from the collection The Garden of Forking Paths
contained within Collected Fictions
by Jorge Luis Borges
translated by Andrew Hurley
‘You who read me – are you certain you understand my language?’
This is a good question when it comes to Borges. Because I don’t speak Spanish I obviously don’t understand his native language. Andrew Hurley has translated his words into English rather well though, I believe, so it’s on another level that I hesitate to answer. In his story The Library of Babel, his unknown narrator, while speaking about a universe that is an infinite library full of a nearly infinite amount of books, which can exist because on top of all the known languages and topics, the Library has foreseen and utilized secret tongues – including languages that use the same vocabulary:
‘…in some of them, the symbol “library” possesses the correct definition “everlasting, ubiquitous system of hexagonal galleries,” while a library – the thing – is a loaf of bread or a pyramid or something else, and the six words that define it themselves have other definitions.’
The stuff that Borges comes up with is absolutely mind boggling, and yes, I sometimes feel like he is using words and phrases that I know and understand, but in such a way that the meaning is entirely different from what I expect.
In a technical sense, I like this story. The writing is so bizarre and playful. There are startling bits of dark humor and the mind warp that it induced in me was oddly enjoyable. However, the concept and subject of the story was kind of awful!
I would have thought that a universe made up of an infinite amount of hexagonal galleries filled with books, where your sole purpose would be to read and curate your portion – your collection – would be a lovely place to hang out. This place that Borges thought up is not so friendly. Those book-filled rooms are cramped and airless, filled with unceasing but insufficient light. There is a place for each librarian to sleep – standing up! – and a toilet, each in tiny separate compartments. The books in the rooms are all identical, with the exact same amount of pages, lines per page, and letters per line. There is no correlation between the titles and the content, and the likelihood of a book containing anything actually readable is slim to none.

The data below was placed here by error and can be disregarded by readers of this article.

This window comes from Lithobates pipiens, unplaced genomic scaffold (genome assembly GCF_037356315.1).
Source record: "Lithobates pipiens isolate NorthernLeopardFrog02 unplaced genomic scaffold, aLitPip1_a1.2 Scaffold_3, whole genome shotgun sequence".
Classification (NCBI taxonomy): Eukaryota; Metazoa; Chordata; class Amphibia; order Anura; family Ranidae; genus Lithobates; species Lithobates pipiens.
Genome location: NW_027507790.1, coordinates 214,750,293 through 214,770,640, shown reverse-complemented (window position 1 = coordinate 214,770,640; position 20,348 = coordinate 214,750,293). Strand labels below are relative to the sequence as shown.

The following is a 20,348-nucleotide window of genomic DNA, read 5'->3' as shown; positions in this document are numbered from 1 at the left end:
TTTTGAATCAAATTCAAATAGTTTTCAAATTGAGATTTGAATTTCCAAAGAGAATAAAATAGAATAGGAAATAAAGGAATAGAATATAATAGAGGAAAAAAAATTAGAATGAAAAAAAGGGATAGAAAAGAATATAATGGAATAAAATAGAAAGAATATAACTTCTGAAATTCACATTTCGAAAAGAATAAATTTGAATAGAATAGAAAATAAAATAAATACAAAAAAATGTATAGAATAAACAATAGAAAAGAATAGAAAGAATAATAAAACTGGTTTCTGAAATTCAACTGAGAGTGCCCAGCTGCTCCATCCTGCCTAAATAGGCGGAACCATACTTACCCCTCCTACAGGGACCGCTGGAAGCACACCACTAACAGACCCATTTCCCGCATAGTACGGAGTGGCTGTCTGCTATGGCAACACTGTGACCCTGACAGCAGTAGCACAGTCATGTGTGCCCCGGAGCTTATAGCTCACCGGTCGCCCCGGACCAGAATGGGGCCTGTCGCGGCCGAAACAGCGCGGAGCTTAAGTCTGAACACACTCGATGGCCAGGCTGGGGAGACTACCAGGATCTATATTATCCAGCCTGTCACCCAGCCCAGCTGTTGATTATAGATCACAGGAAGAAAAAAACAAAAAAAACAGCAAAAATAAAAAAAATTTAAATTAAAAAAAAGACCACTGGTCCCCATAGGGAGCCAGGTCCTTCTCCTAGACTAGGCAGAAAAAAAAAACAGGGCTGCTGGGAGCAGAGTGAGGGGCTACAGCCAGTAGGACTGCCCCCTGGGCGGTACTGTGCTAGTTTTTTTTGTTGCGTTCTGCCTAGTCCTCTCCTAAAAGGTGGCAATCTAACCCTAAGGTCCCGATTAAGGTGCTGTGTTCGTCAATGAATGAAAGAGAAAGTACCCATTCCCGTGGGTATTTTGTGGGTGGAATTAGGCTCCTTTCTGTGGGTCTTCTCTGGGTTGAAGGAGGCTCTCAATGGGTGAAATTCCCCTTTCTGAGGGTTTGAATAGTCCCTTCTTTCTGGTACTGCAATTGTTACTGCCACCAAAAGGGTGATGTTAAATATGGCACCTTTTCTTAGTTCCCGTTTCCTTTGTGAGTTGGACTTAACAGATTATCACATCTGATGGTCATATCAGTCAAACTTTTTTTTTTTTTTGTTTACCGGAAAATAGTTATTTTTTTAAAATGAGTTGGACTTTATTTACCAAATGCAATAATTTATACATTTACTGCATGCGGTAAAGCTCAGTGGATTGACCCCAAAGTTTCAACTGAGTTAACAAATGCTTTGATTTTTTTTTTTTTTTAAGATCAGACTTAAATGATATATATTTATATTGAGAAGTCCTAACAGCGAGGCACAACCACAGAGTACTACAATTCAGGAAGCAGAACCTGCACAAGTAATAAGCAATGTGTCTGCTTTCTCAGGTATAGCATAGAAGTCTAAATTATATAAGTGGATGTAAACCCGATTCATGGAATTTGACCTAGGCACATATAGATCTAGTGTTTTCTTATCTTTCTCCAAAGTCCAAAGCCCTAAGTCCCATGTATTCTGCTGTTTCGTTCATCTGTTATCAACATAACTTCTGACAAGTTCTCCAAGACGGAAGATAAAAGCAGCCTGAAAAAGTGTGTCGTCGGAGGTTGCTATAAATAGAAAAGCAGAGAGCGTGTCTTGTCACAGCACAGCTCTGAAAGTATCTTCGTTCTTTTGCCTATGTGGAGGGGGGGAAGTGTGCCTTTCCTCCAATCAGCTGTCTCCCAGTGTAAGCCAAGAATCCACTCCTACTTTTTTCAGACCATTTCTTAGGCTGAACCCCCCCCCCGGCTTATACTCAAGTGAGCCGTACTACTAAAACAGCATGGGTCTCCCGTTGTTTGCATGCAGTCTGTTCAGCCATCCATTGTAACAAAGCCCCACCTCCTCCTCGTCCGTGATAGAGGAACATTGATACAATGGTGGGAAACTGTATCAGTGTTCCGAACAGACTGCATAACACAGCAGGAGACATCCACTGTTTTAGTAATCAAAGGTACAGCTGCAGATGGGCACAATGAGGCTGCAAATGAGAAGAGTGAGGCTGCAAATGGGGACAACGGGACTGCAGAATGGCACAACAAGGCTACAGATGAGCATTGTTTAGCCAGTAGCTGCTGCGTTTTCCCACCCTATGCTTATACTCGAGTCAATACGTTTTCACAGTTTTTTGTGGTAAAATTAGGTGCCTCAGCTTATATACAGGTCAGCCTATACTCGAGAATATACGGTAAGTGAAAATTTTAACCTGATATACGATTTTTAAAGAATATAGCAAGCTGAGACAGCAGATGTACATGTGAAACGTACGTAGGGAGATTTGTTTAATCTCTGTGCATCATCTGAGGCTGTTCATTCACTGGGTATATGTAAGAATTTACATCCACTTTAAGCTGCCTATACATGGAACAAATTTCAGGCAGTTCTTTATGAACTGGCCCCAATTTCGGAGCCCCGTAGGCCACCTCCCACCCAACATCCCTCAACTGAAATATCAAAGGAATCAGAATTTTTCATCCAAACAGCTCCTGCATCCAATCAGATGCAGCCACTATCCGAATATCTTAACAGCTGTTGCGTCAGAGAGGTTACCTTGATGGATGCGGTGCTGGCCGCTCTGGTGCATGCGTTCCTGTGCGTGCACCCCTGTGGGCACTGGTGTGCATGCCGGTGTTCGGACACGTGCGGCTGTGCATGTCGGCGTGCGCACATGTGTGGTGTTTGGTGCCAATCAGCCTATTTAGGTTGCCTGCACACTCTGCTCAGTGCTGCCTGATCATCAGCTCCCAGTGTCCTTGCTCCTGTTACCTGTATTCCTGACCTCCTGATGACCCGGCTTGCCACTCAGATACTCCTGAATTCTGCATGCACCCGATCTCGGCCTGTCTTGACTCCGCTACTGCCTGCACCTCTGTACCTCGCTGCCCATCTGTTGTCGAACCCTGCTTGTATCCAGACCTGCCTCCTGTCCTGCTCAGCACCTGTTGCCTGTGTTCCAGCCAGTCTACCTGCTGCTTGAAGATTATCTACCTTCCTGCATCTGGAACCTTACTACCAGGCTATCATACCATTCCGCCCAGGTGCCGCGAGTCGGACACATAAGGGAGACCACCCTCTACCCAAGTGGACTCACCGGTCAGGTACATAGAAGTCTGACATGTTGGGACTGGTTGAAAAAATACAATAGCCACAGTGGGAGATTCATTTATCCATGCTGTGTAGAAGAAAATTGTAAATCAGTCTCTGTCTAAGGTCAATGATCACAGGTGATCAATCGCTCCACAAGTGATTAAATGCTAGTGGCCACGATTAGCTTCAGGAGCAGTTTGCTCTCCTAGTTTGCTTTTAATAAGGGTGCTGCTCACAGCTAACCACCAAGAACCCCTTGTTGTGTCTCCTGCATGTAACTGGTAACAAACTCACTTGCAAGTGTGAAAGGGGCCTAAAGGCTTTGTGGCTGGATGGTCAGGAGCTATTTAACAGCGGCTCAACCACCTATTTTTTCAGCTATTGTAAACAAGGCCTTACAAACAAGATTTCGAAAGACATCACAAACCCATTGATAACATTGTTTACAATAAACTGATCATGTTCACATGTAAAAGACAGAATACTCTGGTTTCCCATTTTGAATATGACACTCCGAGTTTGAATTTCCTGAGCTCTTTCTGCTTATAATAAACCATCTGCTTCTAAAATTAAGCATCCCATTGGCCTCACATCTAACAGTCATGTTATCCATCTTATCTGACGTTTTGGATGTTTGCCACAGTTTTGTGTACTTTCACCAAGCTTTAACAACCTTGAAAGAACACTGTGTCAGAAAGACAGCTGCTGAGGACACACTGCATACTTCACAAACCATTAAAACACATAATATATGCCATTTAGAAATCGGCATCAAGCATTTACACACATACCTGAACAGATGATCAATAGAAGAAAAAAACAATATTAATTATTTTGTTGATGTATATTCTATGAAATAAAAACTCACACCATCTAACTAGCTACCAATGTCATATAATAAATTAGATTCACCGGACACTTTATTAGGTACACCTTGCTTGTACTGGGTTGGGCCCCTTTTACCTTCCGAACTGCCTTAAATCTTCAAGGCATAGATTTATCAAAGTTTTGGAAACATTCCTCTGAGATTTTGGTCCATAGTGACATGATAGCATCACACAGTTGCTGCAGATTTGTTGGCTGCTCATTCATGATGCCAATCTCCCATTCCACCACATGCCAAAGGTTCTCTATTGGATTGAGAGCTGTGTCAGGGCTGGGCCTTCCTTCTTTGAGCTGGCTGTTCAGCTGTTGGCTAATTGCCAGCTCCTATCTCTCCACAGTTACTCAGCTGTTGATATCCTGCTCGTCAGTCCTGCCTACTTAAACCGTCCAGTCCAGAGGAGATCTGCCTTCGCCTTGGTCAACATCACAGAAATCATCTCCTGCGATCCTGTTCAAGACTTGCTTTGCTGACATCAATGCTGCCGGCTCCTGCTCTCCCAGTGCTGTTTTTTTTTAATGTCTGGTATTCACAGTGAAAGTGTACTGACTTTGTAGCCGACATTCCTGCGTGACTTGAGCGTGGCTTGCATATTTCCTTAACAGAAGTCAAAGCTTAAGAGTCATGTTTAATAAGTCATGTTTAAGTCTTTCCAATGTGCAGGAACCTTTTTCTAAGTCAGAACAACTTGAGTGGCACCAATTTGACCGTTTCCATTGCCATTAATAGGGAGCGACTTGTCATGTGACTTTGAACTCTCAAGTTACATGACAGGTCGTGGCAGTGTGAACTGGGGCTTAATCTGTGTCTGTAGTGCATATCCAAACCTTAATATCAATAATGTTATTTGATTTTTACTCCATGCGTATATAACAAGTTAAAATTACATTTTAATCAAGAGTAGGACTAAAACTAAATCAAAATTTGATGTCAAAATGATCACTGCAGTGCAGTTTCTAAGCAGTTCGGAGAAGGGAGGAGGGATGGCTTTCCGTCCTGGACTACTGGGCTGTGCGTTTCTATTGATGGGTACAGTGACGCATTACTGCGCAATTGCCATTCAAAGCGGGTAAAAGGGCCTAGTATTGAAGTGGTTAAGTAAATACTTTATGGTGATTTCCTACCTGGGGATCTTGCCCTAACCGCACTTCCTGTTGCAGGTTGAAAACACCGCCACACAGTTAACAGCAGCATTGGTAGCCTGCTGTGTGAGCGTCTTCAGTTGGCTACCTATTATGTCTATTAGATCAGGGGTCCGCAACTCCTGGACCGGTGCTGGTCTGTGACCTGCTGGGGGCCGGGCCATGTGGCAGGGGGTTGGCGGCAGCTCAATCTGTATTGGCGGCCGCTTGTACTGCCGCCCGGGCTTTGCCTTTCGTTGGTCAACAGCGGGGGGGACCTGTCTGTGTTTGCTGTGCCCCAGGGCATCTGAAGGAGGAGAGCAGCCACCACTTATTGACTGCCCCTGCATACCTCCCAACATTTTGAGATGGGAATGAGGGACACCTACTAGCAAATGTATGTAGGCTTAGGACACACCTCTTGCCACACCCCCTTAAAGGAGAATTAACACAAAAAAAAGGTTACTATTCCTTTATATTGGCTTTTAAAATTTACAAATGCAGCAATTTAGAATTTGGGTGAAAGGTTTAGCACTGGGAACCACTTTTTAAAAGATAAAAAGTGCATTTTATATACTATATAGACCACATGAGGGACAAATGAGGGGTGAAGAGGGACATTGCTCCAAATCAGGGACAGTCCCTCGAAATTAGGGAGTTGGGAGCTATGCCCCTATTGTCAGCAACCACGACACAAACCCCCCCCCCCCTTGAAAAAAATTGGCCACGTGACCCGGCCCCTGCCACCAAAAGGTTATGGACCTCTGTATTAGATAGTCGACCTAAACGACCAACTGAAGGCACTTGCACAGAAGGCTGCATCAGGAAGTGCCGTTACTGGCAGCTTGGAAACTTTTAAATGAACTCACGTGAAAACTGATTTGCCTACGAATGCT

‘This much is known: For every rational line or forthright statement there are leagues of senseless cacophony, verbal nonsense, and incoherency.’
Sounds unbearable! The narrator, an old man who seems to be making a last ditch effort to convince himself that there is some order to this mad world, mentions that through epidemics, heretical discords, suicides, and ‘pilgrimages that inevitably degenerate into brigandage’ he believes the human race is on the verge of extinction.
It’s a very dark, kind of sad, story (if you can call something this abstract a story!). There are some interesting ideas mixed in, which other members of our non-structured reading group have done a great job of picking out. For myself, I couldn’t really wrap my mind around the questions of philosophy and theology, because the weight of this huge Library was crushing me. In that sense, the story had a big impact on me. I keep obsessively thinking about all those books, being surrounded by every possible book, and how weird it would be to not be able to read most of them…
That is really what I want to get out of something when I take the time to devote myself to reading it – I want it to make SOME kind of an impression on me, and I think Borges always will, one way or the other. Not my favorite story by Borges, but still an interesting experience.
More Borges stories next week!